5 Things Viola Davis’ Speech Could Teach You About Leadership
Trill or Not Trill?


A week has passed and I’m still learning from Viola Davis’ Emmy award winning speech. Our students can learn a lot about leadership too.

1. Some things are bigger than the battle
The art of being petty is really easy to master. A loss can turn you into Petty Wap (not to be confused with the one eyed crooner, Fetty Wap) almost instantly. Watching Taraji P Henson’s reaction to Viola Davis winning was a thing of beauty. It was a 489477024_Taraji-P-Henson-Viola-Davis-467competition but that fight for top stop became a backstory to what really mattered. As a leader, one has to recognize when it’s more important to be a supporter than a competitor. Winning is integral but when we all win, it’s special. A unified front against a larger obstacle will ultimately lead to victories for you and your competition.

2. Always look to break the mold
Leaving a legacy is something I push my student leaders to do on a regular basis. Be the change on a campus that hasn’t been seen. Just because you aren’t black doesn’t mean you can’t be a vocal member or leader in the Black Student Union. If there hasn’t been a woman student body president, be the first. The moment molds are broken, doors will forever be open for the future. Years after you’ve left, the remnants will still exist.

3. It’s never too late
Viola Davis has been acting since 1993. This is only the second television show in which she’s appeared in more than 10 episodes. At age 50 she made history. Don’t get it twisted, she’s got two Tony awards and a couple Oscars nominations in her pocket, but this was her first leading role on TV. This day and age instant success seems to be the standard. If you feel as if you haven’t made your mark as of yet, keep going. Never give up on greatness. I’ve worked with student who were seniors, who think it’s too late to make a difference. They say they wish they’d become leaders earlier. There is no time limit on inspiration. Make every second count no matter what time or how late it is. If you’ve only got one year remaining, make sure you’re changing lives during that last hurrah on campus.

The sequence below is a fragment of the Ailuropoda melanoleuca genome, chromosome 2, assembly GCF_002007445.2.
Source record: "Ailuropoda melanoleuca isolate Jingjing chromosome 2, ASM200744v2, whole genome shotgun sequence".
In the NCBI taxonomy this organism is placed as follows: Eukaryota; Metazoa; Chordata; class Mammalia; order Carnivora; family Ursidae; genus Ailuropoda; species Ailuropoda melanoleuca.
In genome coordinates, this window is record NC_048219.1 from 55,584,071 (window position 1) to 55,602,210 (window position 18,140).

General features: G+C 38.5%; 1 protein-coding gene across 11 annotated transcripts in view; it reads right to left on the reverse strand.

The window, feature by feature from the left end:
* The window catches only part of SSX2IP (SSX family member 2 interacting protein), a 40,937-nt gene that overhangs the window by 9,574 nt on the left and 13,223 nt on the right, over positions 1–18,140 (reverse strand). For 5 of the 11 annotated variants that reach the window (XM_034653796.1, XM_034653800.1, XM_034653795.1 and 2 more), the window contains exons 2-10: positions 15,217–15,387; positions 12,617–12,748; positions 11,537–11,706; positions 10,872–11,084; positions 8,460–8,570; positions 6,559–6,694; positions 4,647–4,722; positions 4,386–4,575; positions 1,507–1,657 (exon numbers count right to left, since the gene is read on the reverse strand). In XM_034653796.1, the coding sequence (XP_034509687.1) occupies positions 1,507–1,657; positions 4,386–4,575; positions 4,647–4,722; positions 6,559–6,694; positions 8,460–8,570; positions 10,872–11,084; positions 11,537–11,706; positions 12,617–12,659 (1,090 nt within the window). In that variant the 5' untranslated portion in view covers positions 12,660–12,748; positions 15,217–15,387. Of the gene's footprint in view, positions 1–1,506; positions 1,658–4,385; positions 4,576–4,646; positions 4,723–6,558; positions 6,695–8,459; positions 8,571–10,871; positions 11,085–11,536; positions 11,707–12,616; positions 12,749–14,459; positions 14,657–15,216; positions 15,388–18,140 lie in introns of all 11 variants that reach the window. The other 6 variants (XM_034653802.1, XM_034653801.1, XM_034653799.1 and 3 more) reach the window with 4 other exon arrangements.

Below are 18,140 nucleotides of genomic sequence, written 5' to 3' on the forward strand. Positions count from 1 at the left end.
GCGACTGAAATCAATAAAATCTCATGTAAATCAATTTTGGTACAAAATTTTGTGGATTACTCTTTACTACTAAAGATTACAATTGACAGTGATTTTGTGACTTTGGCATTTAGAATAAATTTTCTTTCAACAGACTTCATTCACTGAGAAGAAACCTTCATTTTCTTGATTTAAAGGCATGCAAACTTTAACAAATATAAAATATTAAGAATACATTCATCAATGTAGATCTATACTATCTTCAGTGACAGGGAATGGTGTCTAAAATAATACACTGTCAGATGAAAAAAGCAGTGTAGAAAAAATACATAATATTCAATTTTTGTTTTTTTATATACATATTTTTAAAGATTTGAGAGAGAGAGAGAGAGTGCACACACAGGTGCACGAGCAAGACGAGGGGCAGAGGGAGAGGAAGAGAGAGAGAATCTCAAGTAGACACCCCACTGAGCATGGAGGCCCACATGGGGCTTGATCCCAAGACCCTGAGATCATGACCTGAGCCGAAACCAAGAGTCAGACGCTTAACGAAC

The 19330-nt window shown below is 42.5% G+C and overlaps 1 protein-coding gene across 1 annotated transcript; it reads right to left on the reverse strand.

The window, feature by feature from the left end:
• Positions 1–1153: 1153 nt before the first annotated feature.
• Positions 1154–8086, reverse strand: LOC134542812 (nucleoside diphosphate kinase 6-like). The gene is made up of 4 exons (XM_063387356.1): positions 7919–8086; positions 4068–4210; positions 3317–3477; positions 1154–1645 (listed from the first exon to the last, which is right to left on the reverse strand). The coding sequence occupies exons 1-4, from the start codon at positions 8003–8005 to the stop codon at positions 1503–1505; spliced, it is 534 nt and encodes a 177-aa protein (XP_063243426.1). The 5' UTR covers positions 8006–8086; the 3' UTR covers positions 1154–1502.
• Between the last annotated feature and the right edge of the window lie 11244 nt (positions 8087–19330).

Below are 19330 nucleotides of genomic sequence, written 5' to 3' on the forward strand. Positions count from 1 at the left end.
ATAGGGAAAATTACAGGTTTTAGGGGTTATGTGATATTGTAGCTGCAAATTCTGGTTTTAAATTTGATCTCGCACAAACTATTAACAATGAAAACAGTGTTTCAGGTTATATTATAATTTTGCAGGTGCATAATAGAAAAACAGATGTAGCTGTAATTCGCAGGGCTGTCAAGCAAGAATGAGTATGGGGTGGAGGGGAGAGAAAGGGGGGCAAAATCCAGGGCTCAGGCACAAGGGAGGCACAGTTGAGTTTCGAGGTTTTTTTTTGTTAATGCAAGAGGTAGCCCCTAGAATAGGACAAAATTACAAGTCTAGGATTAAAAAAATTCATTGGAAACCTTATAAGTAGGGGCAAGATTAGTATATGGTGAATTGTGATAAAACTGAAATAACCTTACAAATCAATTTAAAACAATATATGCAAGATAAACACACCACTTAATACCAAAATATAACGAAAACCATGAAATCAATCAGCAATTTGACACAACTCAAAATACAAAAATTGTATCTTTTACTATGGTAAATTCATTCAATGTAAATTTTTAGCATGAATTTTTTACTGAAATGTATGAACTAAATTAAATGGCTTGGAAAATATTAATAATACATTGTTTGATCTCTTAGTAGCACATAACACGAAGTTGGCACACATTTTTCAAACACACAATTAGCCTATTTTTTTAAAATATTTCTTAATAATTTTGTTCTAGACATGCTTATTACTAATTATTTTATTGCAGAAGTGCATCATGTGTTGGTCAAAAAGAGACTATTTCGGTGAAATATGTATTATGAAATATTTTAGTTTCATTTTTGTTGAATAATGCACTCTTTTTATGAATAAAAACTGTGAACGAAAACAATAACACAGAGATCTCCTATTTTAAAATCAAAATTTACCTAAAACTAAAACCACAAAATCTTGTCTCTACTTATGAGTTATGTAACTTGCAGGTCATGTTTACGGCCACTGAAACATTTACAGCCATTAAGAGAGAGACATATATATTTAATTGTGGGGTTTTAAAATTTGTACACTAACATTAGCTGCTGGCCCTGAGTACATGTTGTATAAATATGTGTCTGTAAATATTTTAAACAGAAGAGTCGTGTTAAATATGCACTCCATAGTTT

4. Know your history
The actions of the past undoubtedly impact the present. On a campus, understanding the history of your club or Greek lettered organization can only add to a legacy. Knowing the names and accomplishments of those before you will help you avoid the same mistakes but can also provide inspiration. I was president of a club that was an integral part of the civil rights movements happening in New York City in the early 1970s. Knowing those names and their stories made me want to do better. As Viola Davis invoked Harriet Tubman’s name, we were reminded of a struggle and triumph from centuries ago. Whether it’s an Emmy winning actress or student leader, one of history’s greatest liberators continues to inspire.

5. Matt Damon is a sucka MC
If you ask me, Matt Damon took an L after Viola won. “When we’re talking about diversity you do it in the casting of the film not in the casting of the show,” he said, after director, Effie Brown pointed out a glaring problem with how a sole black character is portrayed, and why it’ll be crucial to hire a culturally competent person to direct it. As a leader on a campus, one should recognize how much of an impact, opening doors for others is. Diversify your friendships, executive boards, and colleagues. If your culture isn’t represented on campus, step up and create a club or introduce an event to the campus. Shondaland and company picked Viola Davis to play a role that could have went to anyone else. When others won’t pave a way, create your own road.

Stay trill, folks.